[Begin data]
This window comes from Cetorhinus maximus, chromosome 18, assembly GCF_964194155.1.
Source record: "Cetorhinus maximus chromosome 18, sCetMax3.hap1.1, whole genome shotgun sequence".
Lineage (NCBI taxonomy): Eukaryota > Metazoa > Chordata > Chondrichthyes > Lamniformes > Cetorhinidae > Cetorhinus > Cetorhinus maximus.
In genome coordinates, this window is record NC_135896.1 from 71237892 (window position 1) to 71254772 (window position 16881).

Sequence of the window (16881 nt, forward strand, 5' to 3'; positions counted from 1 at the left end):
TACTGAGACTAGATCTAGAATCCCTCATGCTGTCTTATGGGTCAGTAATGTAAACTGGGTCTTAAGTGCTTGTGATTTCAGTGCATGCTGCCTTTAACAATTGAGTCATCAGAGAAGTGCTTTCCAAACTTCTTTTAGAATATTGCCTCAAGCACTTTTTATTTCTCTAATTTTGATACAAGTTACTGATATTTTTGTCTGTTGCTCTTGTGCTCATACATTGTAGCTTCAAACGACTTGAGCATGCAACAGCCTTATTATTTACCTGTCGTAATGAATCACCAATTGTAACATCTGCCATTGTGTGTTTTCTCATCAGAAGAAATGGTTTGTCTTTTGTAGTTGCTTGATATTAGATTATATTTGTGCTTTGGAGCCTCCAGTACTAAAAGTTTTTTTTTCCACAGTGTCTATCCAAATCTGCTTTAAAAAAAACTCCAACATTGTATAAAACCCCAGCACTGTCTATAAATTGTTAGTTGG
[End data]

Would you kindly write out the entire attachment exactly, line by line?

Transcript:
This window comes from Cetorhinus maximus, chromosome 18, assembly GCF_964194155.1.
Source record: "Cetorhinus maximus chromosome 18, sCetMax3.hap1.1, whole genome shotgun sequence".
Lineage (NCBI taxonomy): Eukaryota > Metazoa > Chordata > Chondrichthyes > Lamniformes > Cetorhinidae > Cetorhinus > Cetorhinus maximus.
In genome coordinates, this window is record NC_135896.1 from 71237892 (window position 1) to 71254772 (window position 16881).

Sequence of the window (16881 nt, forward strand, 5' to 3'; positions counted from 1 at the left end):
TACTGAGACTAGATCTAGAATCCCTCATGCTGTCTTATGGGTCAGTAATGTAAACTGGGTCTTAAGTGCTTGTGATTTCAGTGCATGCTGCCTTTAACAATTGAGTCATCAGAGAAGTGCTTTCCAAACTTCTTTTAGAATATTGCCTCAAGCACTTTTTATTTCTCTAATTTTGATACAAGTTACTGATATTTTTGTCTGTTGCTCTTGTGCTCATACATTGTAGCTTCAAACGACTTGAGCATGCAACAGCCTTATTATTTACCTGTCGTAATGAATCACCAATTGTAACATCTGCCATTGTGTGTTTTCTCATCAGAAGAAATGGTTTGTCTTTTGTAGTTGCTTGATATTAGATTATATTTGTGCTTTGGAGCCTCCAGTACTAAAAGTTTTTTTTTCCACAGTGTCTATCCAAATCTGCTTTAAAAAAAACTCCAACATTGTATAAAACCCCAGCACTGTCTATAAATTGTTAGTTGG